In the next few months, the history of the world may look a little different.
The Independent reports that Oxford scientists have used infrared technology to decipher thousands of previously illegible pages from the Oxyrhynchus Papyri, an ancient document collection excavated more than a hundred years ago. According to the British newspaper:
In the past four days alone, Oxford’s classicists have used [the technology] to make a series of astonishing discoveries, including writing by Sophocles, Euripides, Hesiod and other literary giants of the ancient world, lost for millennia. They even believe they are likely to find lost Christian gospels, the originals of which were written around the time of the earliest books of the New Testament.
The original papyrus documents, discovered in an ancient rubbish dump in central Egypt, are often meaningless to the naked eye — decayed, worm-eaten and blackened by the passage of time. But scientists using the new photographic technique, developed from satellite imaging, are bringing the original writing back into view. Academics have hailed it as a development which could lead to a 20 per cent increase in the number of great Greek and Roman works in existence. Some are even predicting a “second Renaissance”.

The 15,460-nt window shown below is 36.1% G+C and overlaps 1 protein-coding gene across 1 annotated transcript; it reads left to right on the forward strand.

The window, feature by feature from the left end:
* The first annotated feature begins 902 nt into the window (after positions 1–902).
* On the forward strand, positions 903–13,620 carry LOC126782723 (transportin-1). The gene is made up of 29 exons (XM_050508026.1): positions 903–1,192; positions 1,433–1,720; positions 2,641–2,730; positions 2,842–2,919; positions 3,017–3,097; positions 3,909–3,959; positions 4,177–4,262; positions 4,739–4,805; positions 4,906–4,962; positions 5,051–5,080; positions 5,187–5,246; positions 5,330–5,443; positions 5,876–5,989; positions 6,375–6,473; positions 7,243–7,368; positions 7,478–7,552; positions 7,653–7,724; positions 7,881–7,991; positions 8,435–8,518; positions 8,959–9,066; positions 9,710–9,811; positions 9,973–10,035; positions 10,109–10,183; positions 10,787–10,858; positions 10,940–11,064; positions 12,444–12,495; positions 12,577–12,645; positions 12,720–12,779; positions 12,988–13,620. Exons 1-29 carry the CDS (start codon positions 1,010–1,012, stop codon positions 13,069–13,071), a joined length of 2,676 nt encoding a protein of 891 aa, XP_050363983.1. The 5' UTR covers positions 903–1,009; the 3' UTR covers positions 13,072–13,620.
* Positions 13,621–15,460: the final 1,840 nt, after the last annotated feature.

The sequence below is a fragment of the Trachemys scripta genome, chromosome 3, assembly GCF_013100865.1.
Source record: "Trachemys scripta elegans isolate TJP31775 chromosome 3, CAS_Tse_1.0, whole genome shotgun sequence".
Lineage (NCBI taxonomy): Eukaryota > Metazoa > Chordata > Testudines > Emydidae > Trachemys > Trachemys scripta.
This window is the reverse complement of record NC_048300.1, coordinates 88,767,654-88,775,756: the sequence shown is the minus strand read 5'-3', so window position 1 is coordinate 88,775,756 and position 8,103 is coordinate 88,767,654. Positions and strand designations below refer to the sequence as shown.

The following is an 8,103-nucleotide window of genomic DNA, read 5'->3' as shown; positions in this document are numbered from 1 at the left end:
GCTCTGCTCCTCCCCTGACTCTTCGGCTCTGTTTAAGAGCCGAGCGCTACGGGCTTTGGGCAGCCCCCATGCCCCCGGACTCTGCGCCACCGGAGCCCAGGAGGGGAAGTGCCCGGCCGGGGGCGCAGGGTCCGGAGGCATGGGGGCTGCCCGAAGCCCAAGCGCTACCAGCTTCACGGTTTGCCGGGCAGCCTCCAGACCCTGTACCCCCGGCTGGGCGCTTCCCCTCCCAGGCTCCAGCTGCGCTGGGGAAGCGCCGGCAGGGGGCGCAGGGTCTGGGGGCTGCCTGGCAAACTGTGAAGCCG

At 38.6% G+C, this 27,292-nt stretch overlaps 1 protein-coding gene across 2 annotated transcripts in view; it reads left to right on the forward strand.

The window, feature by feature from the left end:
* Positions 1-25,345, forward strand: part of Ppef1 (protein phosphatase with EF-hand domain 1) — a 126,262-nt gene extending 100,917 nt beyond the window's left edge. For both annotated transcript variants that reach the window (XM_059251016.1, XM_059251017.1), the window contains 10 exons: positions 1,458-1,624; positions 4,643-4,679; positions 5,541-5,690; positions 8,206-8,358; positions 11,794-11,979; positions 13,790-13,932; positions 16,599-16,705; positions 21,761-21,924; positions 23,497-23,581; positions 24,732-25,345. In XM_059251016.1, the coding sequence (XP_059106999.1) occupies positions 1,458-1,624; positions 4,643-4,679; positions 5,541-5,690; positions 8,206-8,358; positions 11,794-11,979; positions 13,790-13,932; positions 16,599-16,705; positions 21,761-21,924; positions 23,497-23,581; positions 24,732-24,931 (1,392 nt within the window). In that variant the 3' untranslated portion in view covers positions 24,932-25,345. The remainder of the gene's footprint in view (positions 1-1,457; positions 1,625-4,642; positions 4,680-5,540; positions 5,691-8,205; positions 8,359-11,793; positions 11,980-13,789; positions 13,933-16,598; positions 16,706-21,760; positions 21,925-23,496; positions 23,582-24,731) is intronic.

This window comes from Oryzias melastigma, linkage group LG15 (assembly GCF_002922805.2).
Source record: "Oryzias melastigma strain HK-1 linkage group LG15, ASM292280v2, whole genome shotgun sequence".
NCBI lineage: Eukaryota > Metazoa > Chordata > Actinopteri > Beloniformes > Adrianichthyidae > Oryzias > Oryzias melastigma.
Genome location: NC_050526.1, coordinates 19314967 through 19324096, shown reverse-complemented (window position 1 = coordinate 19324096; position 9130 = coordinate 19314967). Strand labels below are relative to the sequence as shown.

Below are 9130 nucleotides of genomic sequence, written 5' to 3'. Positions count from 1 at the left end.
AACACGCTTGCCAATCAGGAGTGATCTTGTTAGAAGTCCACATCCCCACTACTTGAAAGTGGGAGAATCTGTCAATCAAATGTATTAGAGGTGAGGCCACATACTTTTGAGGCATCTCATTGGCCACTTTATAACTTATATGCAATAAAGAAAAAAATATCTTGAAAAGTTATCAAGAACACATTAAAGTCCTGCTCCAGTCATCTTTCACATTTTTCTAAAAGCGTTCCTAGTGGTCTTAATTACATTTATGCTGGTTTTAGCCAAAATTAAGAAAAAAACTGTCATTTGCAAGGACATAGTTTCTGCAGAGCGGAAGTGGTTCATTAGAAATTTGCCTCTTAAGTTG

The proprietor of Stromata correctly observes:
A careless reader of the news account might think that all of this hoard, excavated from a town dump in central Egypt from 1897 onward, had lain unread all these years. In fact, some 67 volumes of the materials have been published. The vast bulk are the detritus of private life: tax records, personal letters, business and marriage contracts, and other material that has augmented our understanding of how ordinary men and women lived in Greco-Roman times. There have also been some important literary discoveries, including otherwise unknown works by Pindar, Menander, Callimachos and the anonymous “Oxyrhynchus historian”, as well as many Christian, Gnostic and pagan religious texts.
(Thanks to Mr. Maud for the Independent link.)